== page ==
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It’s Easier To Quit Than Fail

One of our volunteer instructors gave a personality test to our residents a while back.  One of the residents was astounded that he came out as a “perfectionist”.  He came to me and asked if I could believe that he was a “perfectionist”.  I was more puzzled that he was surprised than that he was a perfectionist.   It seemed pretty obvious to me.

Most addicts, at the very least, have perfectionistic qualities if they are not full blooded perfectionists.  They have high expectations, a great fear of failure, and a very strict, even harsh judgment of their failures.  They tend to be their own worst critic.

That’s why in the treatment of addiction the transformation of one’s identity is the critical key to success.

One of our residents in class the other day astonished me with the bold proclamation that, “It’s easier to quit than fail.”  I have pondered that thought constantly since he revealed it.  I think about students who quickly withdraw from classes in college to avoid a failing grade.  I consider all the employees, whether celebrities or just ordinary folks, who choose to resign a position before they are fired…or break off a relationship before the other breaks  it off with them.  We call it a preemptive strike, but isn’t it just quitting before one has to face failure and rejection?

In John Maxwell’s 2006 book, Failing Forward, he quotes H. Stanley Judd, “Don’t be afraid to fail.  Don’t waste energy trying to cover up failure.  Learn from your failures and go on to the next challenge.  It’s ok to fail.  If you’re not failing, you’re not growing.”  There is a lot in that quote, but what strikes me most is that growth comes through failure.  I have observed that most addicts are stuck at the maturity of their initial entry into addiction, typically around 13 to 15 years old.  At that point, the next challenge of maturity becomes to interact with the opposite gender and overcome one’s feelings of inadequacy and insecurity.  Sadly, for many addicts, their fear of failure here drives them into the security-masking behavior of drug and alcohol use, what some commonly call, “Liquid Courage”.  Tragically, this dependence on a false security stifles one’s growth and keeps them stuck in a self-destructive quitter pattern always deathly afraid of failing.  Like a pilot who remains in a constant holding pattern for fear of the judgment of landing.  Eventually they just crash.  Addicts quit before the result, in fear that the conclusion will be failure.  Though they may be only one step away from success, they quit.  Thus, they never come to know real success.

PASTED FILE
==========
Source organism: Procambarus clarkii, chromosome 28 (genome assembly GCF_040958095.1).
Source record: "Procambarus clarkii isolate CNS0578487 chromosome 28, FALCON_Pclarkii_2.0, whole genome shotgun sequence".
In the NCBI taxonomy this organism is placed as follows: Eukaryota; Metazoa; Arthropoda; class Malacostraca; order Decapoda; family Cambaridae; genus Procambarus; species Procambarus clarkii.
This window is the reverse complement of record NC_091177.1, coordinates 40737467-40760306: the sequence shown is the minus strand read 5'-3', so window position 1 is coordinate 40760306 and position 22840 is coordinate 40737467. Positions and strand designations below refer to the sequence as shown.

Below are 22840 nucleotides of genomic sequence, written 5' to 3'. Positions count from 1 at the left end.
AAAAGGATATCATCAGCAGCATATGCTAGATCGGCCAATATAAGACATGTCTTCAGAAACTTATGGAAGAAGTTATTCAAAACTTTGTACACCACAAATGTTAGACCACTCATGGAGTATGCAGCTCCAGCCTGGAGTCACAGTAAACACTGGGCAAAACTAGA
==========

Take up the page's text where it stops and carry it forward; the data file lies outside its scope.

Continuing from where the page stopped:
Sara Blakely, the founder of Spanx and first female billionaire, shares that her father challenged her and her brother to fail.  In fact, she says that the question around the evening dinner table every night was, “What did you fail at today?”  Her father believed that not being afraid to fail was the key to success…that failure is the building block of success.  Thomas Edison, famously said, “I have not failed.  I’ve just found 10,000 ways that won’t work.”  And thus came the light bulb!

The winningest golfer in the world, Jack Nicklaus, lost 81% of the time.  The best hitters in baseball fail over 2/3 of the time.  Michael Jordan, the greatest basketball player of all time stated, “I’ve missed more than 9,000 shots in my career.  I’ve lost almost 300 games.  Twenty-six times I’ve been trusted to take the game winning shot and missed.  I’ve failed over and over and over again in my life.  And that is why I succeed.”

I have heard it said that “Winners never quit and that quitters never win.”  But remember all winners fail.  Don’t be afraid to fail.  Land your plane!

Ask yourself, “What have I failed at today?”

Tom Reynolds